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  1. #101
    Join Date
    Mar 2003
    Location
    Westfield, MA, USA
    Posts
    28

    Post

    I got alot of ideas from the Cal-Kenyan and all the other TBH's I've seen. My idea for the roof is to overlap the pitch of the two end pieces and use a simple peg to lock the roof on securely, that way I wont have to use weights on top.
    Mike

  2. #102
    Join Date
    Aug 2002
    Location
    Casper, Wy, USA
    Posts
    804
    Hello Airbalancer and Everyone,

    I like the roof and now it's attachments. A beautiful hive keeps getting better.

    The tbh is a great forum for trying and sharing new beekeeping ideas.

    It sure bets nailing tens of thousands of frames and building the umteenth super.

    Thanks
    Dennis

  3. #103
    Join Date
    Nov 2002
    Location
    Sapulpa,OK USA
    Posts
    174

    Exclamation

    Wow what a work of art! I would bet that if you stained that and varnished it, it would be beautiful. You might even be able to market that to non carpenter types. The more that I study this out; the more I'm thinking that I will not be buying any more standard equipment - at least not as long as I'm in the hobby stage.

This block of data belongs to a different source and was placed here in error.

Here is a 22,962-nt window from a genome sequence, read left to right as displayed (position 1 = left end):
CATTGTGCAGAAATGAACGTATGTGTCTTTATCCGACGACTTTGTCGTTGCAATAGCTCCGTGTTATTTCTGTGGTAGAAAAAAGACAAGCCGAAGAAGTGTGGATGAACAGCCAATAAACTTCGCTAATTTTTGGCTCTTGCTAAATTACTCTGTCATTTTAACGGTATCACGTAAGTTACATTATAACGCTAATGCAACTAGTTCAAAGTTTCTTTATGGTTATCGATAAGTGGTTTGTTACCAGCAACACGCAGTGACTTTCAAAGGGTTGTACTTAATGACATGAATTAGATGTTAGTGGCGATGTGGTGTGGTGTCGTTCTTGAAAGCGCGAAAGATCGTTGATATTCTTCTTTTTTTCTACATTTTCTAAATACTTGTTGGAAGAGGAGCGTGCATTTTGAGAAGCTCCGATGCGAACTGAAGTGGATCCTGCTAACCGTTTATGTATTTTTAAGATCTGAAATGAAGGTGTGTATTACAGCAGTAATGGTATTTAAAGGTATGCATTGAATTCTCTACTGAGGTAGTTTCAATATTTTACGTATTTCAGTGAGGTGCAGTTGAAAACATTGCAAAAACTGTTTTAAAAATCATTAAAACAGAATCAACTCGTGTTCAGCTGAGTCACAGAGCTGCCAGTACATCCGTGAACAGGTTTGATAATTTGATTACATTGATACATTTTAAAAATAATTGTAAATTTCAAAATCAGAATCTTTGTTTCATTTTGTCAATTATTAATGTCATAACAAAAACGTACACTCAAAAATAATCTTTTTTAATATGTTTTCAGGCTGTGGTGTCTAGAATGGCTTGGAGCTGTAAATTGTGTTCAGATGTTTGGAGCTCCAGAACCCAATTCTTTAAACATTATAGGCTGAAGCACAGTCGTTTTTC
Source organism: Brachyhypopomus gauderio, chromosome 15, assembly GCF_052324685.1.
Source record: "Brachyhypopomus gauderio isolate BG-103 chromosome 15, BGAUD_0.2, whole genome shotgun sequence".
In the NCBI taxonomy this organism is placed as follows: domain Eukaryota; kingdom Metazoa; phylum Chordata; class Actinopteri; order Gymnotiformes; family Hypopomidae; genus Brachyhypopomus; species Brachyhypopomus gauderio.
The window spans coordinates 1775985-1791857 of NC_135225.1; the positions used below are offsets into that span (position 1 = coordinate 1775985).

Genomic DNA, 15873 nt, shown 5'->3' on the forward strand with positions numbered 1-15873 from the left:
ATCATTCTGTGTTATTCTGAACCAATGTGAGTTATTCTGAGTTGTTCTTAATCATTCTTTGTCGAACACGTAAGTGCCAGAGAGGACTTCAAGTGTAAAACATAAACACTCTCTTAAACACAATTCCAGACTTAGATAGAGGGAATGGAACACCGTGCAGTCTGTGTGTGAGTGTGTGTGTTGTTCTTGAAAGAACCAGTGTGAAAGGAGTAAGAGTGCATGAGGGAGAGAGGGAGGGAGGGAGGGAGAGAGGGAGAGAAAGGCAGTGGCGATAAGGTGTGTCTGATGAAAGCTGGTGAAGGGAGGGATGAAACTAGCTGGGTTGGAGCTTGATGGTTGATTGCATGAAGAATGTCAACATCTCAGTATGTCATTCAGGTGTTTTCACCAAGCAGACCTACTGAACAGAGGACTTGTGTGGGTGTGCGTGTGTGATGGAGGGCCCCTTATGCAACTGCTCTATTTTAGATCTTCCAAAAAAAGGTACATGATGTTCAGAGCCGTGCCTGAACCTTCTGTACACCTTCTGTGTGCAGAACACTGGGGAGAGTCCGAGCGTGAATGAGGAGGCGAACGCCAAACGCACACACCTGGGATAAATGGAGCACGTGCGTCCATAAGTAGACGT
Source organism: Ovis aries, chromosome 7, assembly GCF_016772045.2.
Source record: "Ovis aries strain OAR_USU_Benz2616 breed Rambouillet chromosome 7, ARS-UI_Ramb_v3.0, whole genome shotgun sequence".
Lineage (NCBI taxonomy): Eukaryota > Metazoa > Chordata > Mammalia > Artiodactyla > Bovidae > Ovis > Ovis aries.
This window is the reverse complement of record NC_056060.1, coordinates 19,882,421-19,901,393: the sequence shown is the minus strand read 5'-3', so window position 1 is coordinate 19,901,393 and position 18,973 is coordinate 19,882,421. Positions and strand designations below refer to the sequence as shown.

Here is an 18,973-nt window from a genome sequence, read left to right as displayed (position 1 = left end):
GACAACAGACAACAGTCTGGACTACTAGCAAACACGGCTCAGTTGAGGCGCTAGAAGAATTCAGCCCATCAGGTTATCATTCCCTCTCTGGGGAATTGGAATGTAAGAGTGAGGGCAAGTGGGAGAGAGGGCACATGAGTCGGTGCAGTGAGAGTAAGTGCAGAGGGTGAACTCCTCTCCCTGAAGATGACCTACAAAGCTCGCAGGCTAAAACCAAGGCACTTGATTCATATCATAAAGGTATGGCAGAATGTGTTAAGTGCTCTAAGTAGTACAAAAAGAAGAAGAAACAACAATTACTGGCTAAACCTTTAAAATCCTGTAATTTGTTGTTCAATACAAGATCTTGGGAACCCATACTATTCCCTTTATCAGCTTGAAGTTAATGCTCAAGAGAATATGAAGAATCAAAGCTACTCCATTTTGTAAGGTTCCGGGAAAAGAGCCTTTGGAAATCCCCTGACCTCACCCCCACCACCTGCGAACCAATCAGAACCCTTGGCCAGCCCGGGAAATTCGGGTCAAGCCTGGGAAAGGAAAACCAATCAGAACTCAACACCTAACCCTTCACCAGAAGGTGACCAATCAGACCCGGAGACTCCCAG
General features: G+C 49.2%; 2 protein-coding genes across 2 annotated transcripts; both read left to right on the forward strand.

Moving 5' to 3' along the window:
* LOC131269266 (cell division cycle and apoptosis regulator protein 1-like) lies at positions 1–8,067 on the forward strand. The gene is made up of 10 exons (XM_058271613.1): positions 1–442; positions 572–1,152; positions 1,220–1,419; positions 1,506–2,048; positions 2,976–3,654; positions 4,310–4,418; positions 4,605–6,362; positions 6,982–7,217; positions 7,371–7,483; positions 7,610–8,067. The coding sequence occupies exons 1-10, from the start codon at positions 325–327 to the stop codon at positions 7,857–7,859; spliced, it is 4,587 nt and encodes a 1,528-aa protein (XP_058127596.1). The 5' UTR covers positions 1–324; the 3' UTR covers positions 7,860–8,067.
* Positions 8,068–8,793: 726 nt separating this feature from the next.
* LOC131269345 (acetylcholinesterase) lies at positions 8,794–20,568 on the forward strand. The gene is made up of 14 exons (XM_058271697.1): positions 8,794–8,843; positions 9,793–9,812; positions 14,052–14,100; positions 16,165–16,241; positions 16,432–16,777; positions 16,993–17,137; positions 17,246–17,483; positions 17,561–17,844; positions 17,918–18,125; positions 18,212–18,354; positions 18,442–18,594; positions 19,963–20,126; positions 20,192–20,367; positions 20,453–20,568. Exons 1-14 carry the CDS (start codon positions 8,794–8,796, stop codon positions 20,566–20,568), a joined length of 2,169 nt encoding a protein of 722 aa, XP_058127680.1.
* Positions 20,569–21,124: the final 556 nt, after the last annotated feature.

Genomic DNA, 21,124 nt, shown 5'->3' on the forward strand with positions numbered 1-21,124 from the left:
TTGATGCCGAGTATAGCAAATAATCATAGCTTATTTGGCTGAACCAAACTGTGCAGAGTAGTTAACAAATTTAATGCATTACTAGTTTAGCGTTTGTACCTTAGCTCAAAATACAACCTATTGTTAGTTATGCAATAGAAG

4. #104
    Join Date
    Aug 2002
    Location
    Nehawka, Nebraska USA
    Posts
    46,336

    Post

    >The more that I study this out; the more I'm thinking that I will not be buying any more standard equipment - at least not as long as I'm in the hobby stage.

    What I do is build my top bar equipment the same dimensions as Langstroth stuff. I build the boxes some multiple of standard Langstroth boxes wide and then you can use standard supers, excluders, inner covers, lids etc. or you can put frames in the brood chamber and use top bars for the honey. Interchangeability means you haven't wasted anything and all it costs you is get interchangeability is the trouble to make the measurements come out right.

    I think it's the best way to get started rasing bees cheaply.

  5. #105
    Join Date
    Aug 2002
    Location
    Nehawka, Nebraska USA
    Posts
    46,336

    Post

    I like the looks of Txbeeguy's hive. Especially the arms on the end. I have contemplated putting something like that on mine to hang bars on. This is especially nice on a top bar hive as you can't set the frames on the ground. I have always built mine to Langstroth dimensions which lets me use one of those frame rests that hang on the end but the arms sticking out would be even more convenient.